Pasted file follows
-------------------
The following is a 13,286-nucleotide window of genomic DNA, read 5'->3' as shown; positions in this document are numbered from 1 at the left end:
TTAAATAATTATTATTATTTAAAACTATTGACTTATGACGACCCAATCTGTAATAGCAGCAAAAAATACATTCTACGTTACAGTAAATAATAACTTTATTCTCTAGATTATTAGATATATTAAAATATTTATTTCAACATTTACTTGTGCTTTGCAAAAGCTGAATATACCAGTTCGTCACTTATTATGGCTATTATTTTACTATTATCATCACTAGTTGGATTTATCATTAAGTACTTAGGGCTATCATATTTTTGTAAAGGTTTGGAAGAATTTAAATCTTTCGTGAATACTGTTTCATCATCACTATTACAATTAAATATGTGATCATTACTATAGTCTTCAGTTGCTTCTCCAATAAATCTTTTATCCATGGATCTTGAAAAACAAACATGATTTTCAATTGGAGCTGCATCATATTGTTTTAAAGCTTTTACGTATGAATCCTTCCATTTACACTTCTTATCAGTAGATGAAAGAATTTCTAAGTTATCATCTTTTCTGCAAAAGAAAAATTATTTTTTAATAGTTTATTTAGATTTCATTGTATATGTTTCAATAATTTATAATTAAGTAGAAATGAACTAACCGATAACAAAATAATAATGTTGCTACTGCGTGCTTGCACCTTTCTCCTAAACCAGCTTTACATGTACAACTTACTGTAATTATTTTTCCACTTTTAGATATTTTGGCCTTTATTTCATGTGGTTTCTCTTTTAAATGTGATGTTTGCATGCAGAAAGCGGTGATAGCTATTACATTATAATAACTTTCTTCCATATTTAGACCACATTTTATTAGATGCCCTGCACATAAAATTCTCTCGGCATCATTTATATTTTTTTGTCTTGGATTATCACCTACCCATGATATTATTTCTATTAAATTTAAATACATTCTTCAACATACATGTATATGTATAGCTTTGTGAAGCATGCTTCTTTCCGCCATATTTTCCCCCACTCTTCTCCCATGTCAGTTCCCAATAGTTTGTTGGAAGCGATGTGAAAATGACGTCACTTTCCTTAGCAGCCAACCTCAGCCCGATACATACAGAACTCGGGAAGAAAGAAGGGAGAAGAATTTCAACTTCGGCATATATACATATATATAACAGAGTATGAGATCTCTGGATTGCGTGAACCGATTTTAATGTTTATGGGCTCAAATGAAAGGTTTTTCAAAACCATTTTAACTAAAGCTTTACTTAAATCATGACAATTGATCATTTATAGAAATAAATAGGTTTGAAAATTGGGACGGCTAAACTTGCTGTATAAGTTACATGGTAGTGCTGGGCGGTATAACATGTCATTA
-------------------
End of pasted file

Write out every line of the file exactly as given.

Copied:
The following is a 13,286-nucleotide window of genomic DNA, read 5'->3' as shown; positions in this document are numbered from 1 at the left end:
TTAAATAATTATTATTATTTAAAACTATTGACTTATGACGACCCAATCTGTAATAGCAGCAAAAAATACATTCTACGTTACAGTAAATAATAACTTTATTCTCTAGATTATTAGATATATTAAAATATTTATTTCAACATTTACTTGTGCTTTGCAAAAGCTGAATATACCAGTTCGTCACTTATTATGGCTATTATTTTACTATTATCATCACTAGTTGGATTTATCATTAAGTACTTAGGGCTATCATATTTTTGTAAAGGTTTGGAAGAATTTAAATCTTTCGTGAATACTGTTTCATCATCACTATTACAATTAAATATGTGATCATTACTATAGTCTTCAGTTGCTTCTCCAATAAATCTTTTATCCATGGATCTTGAAAAACAAACATGATTTTCAATTGGAGCTGCATCATATTGTTTTAAAGCTTTTACGTATGAATCCTTCCATTTACACTTCTTATCAGTAGATGAAAGAATTTCTAAGTTATCATCTTTTCTGCAAAAGAAAAATTATTTTTTAATAGTTTATTTAGATTTCATTGTATATGTTTCAATAATTTATAATTAAGTAGAAATGAACTAACCGATAACAAAATAATAATGTTGCTACTGCGTGCTTGCACCTTTCTCCTAAACCAGCTTTACATGTACAACTTACTGTAATTATTTTTCCACTTTTAGATATTTTGGCCTTTATTTCATGTGGTTTCTCTTTTAAATGTGATGTTTGCATGCAGAAAGCGGTGATAGCTATTACATTATAATAACTTTCTTCCATATTTAGACCACATTTTATTAGATGCCCTGCACATAAAATTCTCTCGGCATCATTTATATTTTTTTGTCTTGGATTATCACCTACCCATGATATTATTTCTATTAAATTTAAATACATTCTTCAACATACATGTATATGTATAGCTTTGTGAAGCATGCTTCTTTCCGCCATATTTTCCCCCACTCTTCTCCCATGTCAGTTCCCAATAGTTTGTTGGAAGCGATGTGAAAATGACGTCACTTTCCTTAGCAGCCAACCTCAGCCCGATACATACAGAACTCGGGAAGAAAGAAGGGAGAAGAATTTCAACTTCGGCATATATACATATATATAACAGAGTATGAGATCTCTGGATTGCGTGAACCGATTTTAATGTTTATGGGCTCAAATGAAAGGTTTTTCAAAACCATTTTAACTAAAGCTTTACTTAAATCATGACAATTGATCATTTATAGAAATAAATAGGTTTGAAAATTGGGACGGCTAAACTTGCTGTATAAGTTACATGGTAGTGCTGGGCGGTATAACATGTCATTA